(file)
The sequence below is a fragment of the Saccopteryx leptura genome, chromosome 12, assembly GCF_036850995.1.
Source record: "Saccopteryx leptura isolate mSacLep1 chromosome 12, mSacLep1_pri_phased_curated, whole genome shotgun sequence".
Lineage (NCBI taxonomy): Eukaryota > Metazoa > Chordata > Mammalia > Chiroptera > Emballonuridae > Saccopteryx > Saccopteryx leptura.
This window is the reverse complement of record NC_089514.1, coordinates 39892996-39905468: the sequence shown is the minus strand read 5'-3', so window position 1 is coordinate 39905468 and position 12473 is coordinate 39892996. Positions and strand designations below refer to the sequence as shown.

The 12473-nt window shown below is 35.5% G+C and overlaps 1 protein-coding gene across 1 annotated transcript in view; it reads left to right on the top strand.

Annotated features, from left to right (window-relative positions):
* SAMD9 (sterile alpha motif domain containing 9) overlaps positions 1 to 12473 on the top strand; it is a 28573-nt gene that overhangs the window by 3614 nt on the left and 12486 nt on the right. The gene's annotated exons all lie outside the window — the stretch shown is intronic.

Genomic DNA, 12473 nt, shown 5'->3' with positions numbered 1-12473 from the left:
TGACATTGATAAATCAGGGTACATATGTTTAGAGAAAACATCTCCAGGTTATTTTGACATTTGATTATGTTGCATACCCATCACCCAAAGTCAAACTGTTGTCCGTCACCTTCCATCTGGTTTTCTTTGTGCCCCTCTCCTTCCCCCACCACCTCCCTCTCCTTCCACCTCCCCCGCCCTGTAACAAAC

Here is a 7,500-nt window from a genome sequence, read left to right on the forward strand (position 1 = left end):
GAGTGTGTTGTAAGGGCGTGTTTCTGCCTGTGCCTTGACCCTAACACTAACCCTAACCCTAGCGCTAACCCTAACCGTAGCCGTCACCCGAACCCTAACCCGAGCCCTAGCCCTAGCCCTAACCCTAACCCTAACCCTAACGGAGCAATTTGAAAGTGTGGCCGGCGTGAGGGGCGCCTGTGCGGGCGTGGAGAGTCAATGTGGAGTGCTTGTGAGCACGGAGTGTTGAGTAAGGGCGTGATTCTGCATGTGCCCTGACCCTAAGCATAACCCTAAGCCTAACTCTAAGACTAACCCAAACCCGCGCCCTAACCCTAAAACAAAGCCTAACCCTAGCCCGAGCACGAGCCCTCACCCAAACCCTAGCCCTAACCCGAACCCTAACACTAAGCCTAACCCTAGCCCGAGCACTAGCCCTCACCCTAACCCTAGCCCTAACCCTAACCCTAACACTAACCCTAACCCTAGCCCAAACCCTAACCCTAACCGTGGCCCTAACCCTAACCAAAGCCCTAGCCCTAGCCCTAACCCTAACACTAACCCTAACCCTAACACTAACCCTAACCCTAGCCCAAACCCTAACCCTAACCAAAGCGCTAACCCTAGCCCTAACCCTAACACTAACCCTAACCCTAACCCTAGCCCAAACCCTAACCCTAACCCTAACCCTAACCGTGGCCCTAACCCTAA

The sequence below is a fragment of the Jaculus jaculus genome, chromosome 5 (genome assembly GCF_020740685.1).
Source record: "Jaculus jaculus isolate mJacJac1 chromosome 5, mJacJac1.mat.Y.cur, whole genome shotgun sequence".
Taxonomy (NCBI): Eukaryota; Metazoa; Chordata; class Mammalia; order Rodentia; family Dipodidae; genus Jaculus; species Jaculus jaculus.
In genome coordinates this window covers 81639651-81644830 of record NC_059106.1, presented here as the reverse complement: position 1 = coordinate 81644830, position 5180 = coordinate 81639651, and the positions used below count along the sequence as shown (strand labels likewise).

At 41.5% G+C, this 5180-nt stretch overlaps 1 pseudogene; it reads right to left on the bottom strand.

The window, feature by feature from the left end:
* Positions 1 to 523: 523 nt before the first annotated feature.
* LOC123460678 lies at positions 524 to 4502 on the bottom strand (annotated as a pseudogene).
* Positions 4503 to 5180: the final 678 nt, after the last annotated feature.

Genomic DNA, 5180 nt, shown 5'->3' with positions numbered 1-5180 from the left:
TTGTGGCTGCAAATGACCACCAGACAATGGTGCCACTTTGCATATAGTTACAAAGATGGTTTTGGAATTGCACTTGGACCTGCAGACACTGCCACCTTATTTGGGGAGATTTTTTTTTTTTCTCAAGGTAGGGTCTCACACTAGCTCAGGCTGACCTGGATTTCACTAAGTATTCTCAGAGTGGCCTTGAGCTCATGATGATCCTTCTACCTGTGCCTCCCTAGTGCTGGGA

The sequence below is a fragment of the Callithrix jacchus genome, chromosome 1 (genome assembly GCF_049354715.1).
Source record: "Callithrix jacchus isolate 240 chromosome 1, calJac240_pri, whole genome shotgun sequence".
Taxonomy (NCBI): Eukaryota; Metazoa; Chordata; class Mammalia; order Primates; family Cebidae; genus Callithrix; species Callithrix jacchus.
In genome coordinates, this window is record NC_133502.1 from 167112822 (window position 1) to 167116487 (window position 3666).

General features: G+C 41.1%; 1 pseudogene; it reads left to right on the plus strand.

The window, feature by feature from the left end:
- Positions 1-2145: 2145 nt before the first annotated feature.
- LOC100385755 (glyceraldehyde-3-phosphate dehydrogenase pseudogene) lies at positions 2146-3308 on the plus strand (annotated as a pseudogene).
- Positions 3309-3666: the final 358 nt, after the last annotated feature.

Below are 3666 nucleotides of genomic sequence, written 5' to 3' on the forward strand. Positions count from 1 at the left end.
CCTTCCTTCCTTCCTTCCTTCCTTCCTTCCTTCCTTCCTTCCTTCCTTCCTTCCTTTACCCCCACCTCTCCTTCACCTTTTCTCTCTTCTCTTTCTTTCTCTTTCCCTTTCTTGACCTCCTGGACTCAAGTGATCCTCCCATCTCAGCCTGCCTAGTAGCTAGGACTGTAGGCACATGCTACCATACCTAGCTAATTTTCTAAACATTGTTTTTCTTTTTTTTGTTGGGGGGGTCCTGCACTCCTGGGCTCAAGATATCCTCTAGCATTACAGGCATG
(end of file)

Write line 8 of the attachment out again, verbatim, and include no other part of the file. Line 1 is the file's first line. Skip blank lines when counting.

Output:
Genomic DNA, 12473 nt, shown 5'->3' with positions numbered 1-12473 from the left: